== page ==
Catching virus infection on arrival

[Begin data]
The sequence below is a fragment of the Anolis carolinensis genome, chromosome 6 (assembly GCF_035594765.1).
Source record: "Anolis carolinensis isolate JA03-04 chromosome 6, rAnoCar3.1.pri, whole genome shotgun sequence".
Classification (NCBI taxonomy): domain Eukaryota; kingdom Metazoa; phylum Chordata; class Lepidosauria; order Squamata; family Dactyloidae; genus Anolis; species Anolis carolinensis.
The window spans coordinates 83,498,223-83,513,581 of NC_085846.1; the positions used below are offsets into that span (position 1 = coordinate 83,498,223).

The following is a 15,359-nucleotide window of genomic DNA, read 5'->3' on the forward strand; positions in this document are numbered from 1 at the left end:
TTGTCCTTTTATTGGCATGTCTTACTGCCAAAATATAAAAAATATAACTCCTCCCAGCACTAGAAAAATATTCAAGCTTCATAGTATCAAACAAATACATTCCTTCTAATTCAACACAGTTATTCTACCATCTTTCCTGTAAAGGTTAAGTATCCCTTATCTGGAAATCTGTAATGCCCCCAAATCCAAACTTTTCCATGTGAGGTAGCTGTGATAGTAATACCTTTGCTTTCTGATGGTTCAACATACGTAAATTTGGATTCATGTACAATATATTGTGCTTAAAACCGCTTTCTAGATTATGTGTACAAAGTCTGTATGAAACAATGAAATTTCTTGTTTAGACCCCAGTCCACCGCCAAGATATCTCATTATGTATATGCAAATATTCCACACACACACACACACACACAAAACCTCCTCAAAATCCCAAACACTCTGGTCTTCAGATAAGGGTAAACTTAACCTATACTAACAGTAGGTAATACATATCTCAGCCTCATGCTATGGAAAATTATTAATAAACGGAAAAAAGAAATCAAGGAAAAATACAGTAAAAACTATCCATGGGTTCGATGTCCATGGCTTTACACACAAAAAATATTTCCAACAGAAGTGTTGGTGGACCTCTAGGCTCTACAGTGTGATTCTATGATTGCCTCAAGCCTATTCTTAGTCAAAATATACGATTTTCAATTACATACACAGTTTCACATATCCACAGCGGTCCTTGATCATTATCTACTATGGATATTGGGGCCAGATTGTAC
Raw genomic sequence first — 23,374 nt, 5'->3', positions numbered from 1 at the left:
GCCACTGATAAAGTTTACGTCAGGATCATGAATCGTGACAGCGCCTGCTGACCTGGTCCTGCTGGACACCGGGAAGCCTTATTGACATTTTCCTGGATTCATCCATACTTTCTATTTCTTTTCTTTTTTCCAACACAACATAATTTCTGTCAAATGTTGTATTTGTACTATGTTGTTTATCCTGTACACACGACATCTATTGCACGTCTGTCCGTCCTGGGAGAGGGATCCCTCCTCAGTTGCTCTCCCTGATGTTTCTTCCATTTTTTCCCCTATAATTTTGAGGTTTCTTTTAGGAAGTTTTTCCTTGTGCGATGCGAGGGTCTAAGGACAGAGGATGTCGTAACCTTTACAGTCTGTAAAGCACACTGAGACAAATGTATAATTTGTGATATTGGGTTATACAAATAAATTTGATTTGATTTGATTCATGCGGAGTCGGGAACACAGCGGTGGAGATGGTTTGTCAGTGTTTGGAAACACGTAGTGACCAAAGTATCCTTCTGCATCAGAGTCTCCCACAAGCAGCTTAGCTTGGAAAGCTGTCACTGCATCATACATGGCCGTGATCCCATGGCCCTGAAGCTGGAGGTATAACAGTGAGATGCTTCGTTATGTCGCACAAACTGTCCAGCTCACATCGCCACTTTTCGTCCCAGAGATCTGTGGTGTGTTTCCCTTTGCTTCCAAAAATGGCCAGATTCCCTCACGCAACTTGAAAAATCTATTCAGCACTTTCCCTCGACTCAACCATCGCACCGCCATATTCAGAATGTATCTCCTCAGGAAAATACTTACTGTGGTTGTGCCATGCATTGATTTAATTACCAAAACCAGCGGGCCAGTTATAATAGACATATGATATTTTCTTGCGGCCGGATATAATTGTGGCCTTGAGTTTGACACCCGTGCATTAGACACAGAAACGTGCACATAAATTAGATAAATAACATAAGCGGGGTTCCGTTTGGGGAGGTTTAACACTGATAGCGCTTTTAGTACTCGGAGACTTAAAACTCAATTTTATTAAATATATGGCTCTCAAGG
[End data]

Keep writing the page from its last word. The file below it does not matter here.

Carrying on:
In an apparent effort to further reduce the risks of novel coronavirus infections entering from overseas, China on Monday introduced harsher punishments for inbound travelers who intentionally conceal their symptoms or falsify their travel records. Deterring such behavior is highly necessary to safeguard the hard-won results China has achieved in containing the virus. In the latest move from the General Administration of Customs, apart from being blacklisted, inbound passengers committing such acts will face fines up to 30,000 yuan ($4,230), and severe violations will be transferred to law enforcement authorities for investigation. These enhanced measures need to be strictly implemented so that land and sea ports in the country are effective bastions against the risks of imported cases, which have been on the rise since last month. With the number of infections increasing around the world, many Chinese people working or studying in hard-hit countries are rushing home to reduce the risk of infection now that China’s prevention and control measures have had the desired effect. But along with the influx of arrivals from overseas, the country has seen a sharp increase in the number of imported cases, which rose to 1,103 on Wednesday. And in the past few weeks, several places have reported locally transmitted cases of people who contracted the virus from inbound travelers. Under such circumstances, the misconduct of inbound travelers who try to hide their overseas travel history and cover up symptoms of infection jeopardizes the achievement China has made in preventing the virus raging like wildfire throughout the country. Since March, there have been multiple cases of such undesirable acts. On Friday, a man from Zhengzhou, Central China’s Henan province, also a confirmed case of novel coronavirus, was sentenced to one year and six months in prison by a local court for concealing his travel history to Italy and causing dozens of others to be quarantined. Such selfish conduct that ignores other people’s health and domestic disease control measures has drawn public condemnation and sounded a clarion call for tightening disease screening measures and punishing offenders according to the law. A recent online survey conducted by the China Youth Daily shows 91 percent of those polled supported blacklisting the offenders in the national social credit system. As such, by cracking down on misconduct among inbound passengers, the country aims to build a solid and effective firewall against the risks of imported cases. –CN